Mike Hartley: Ohio Conservatives Value Renewable Energy

The following Op-Ed appeared in The Columbus Dispatch on Monday, February 5, 2018.

Job creation. Economic growth. Property rights. These priorities have long been at the heart of conservative policymaking because they enrich our communities with opportunity and help individuals and families pursue the American dream on their own terms. Right now, Ohio has an opportunity to advance and defend these conservative ideals by embracing sound, forward-looking clean-energy policy.

That means maintaining current standards for energy efficiency and renewable-power generation and removing the regulatory barriers blocking landowners who want to develop wind power on their property. And the good news that Republican leaders in Columbus need to hear is that conservative voters across Ohio are hungry for it. They are eager for the economic opportunity that the clean-energy economy offers, and they want elected officials to lead on this issue. In a new poll of Republican and conservative Ohio voters, the data show that:

‒ 78 percent of these voters support President Trump.
‒ 60 percent support existing renewable-energy standards.
‒ Nearly four in five conservative voters in Ohio (79 percent) say they would tell a Republican candidate to support policies that encourage energy efficiency and greater use of renewable energy in the state.
‒ 82 percent of voters surveyed supported programs to encourage energy efficiency, 87 percent supported net metering, 60 percent supported requiring an increase in the use of renewable energy to 12.5 percent by 2027 and 76 percent supported increasing research and development in battery-storage technologies.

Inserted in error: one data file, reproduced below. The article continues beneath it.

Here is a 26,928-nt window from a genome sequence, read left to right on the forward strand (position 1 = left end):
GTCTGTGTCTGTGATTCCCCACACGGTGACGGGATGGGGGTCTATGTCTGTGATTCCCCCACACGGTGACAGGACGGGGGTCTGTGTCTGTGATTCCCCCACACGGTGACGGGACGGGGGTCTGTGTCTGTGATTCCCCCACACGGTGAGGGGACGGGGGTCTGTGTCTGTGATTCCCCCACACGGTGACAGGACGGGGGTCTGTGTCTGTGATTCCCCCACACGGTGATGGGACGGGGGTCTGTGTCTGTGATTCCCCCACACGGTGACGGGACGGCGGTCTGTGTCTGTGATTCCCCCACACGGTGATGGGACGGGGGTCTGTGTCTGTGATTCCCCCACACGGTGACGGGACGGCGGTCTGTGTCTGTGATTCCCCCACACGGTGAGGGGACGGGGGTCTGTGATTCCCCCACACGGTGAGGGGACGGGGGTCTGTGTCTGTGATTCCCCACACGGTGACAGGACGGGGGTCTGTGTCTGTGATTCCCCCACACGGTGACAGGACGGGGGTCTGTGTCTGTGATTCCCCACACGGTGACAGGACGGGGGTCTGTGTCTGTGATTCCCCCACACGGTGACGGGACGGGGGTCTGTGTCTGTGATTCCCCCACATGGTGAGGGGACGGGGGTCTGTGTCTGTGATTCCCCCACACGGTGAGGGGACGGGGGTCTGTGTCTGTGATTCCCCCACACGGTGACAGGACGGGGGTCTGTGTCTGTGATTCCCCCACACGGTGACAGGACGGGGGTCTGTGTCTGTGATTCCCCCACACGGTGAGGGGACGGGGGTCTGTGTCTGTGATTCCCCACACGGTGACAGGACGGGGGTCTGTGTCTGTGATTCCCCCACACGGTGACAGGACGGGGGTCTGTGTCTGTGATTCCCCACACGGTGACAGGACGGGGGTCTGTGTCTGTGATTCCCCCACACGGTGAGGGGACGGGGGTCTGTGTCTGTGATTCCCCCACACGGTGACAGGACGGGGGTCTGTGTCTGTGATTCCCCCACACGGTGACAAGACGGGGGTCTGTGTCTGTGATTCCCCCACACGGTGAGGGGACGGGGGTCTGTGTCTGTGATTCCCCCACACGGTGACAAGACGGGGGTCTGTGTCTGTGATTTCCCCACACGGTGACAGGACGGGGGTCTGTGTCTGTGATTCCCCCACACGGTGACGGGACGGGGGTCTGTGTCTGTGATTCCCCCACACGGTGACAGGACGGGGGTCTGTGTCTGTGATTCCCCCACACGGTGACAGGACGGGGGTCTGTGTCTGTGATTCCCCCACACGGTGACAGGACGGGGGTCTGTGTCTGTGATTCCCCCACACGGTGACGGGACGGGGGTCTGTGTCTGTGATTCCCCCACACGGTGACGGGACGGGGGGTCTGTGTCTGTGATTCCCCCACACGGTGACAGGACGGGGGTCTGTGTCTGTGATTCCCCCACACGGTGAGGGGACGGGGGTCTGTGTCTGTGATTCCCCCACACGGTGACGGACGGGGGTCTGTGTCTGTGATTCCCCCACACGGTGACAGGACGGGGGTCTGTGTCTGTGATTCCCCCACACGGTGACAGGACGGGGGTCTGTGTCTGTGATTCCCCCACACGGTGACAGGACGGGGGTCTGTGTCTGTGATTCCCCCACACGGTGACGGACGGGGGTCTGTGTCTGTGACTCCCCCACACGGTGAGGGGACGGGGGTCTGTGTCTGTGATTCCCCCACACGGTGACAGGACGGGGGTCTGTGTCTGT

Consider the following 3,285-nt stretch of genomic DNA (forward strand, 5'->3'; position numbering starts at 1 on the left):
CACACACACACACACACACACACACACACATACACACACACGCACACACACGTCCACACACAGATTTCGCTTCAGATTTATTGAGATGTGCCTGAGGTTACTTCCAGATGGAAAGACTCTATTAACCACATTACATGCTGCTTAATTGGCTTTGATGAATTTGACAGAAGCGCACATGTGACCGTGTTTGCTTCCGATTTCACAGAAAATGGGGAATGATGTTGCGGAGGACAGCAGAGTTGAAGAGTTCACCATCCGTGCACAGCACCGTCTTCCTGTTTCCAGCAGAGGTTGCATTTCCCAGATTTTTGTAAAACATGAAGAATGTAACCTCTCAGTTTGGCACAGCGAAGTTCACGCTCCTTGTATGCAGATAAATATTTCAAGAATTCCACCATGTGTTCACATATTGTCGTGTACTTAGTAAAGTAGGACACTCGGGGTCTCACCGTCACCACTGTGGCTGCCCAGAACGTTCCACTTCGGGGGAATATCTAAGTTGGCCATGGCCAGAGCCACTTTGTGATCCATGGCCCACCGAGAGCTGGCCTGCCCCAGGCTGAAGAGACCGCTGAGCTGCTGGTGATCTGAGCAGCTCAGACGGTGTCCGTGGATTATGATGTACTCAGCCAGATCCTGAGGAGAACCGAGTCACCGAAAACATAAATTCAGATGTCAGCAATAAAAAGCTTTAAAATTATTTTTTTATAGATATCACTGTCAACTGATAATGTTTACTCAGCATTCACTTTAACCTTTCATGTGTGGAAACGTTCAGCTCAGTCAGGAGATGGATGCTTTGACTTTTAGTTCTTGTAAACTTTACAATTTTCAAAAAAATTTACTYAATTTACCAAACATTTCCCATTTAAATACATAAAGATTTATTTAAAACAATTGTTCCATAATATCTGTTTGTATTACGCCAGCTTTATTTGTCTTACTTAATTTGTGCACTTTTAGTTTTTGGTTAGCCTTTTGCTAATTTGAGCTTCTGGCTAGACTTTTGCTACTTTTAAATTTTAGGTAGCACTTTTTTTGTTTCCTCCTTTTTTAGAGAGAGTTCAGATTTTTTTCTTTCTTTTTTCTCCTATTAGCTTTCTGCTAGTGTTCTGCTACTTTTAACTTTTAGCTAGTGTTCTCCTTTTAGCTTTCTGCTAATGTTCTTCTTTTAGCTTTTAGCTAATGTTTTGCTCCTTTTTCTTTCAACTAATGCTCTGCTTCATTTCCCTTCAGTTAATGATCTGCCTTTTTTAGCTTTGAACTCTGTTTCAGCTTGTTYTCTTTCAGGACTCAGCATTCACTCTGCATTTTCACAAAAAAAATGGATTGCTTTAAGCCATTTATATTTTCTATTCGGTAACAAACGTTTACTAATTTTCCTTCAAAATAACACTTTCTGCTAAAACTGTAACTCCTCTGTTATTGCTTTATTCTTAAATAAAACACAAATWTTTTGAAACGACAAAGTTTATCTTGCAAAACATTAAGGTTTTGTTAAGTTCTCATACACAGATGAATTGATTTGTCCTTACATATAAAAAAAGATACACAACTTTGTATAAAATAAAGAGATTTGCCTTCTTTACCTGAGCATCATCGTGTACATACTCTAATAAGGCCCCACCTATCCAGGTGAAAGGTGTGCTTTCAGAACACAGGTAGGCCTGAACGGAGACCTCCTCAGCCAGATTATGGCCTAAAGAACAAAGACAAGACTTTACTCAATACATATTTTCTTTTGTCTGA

‒ Conservative voters also register strong and significant support for establishing setback limits for wind projects that will allow wind-energy investment to occur in rural Ohio while protecting landowners’ rights to lease their land for wind projects with 76 percent support. Only 17 percent of conservative voters oppose it.

These numbers are strong and clear. And when you combine these hopes and priorities of conservative voters with the many economic benefits Ohio stands to gain by embracing clean energy, this shouldn’t be a controversial policy discussion.

Ohio’s Renewable Portfolio Standard, for example, is quite modest in that it requires utilities to draw just 12.5 percent of their power supply from renewable sources like wind and solar by 2027. That leaves 87.5 percent of Ohio’s power supply to come from coal, natural gas and nuclear generation. Just like good financial investment practices, having a diverse energy portfolio is a smart and conservative strategy.

And there are numerous indicators that access to a reliable supply of renewable energy is a powerful economic development tool.

Columbus made the top-20-finalists list for the location of Amazon’s second headquarters — an economic-development opportunity that represents a $5 billion investment and up to 50,000 new jobs. Amazon is prioritizing the availability of renewable power in their selection criteria, but Ohio’s Republican leaders are actively trying to weaken Ohio’s already-modest standard.

When it comes to property rights and economic development, our state legislators are standing in the way of another $4.2 billion worth of investment in Ohio wind power. Overly restrictive setback regulations that were put in place in 2014 by legislative leaders have stopped new wind development in Ohio dead in its tracks.

Neighboring states are enjoying billions of dollars in investment that should be coming to Ohio. Farmers and rural property owners deserve the right to develop their land and earn real income from the generation of wind power on their property. Thankfully, state Sen. Matt Dolan, R-Chagrin Falls, has introduced legislation to fix these egregious restrictions, protect property owners’ rights to generate income on their land and open Ohio back up for business.

I have worked to advance conservative values and policies in Ohio for decades, and I know a good opportunity to align policy, politics and voter preference when I see one. Advancing strong clean-energy policies is a straight and clear path forward to create jobs, strengthen the economy and defend property rights in Ohio. What could be more conservative than that?

Mike Hartley is a consultant with the Ohio Conservative Energy Forum, an organization that supports an “all-of- the-above” energy future that includes clean and renewable energy innovation and solutions.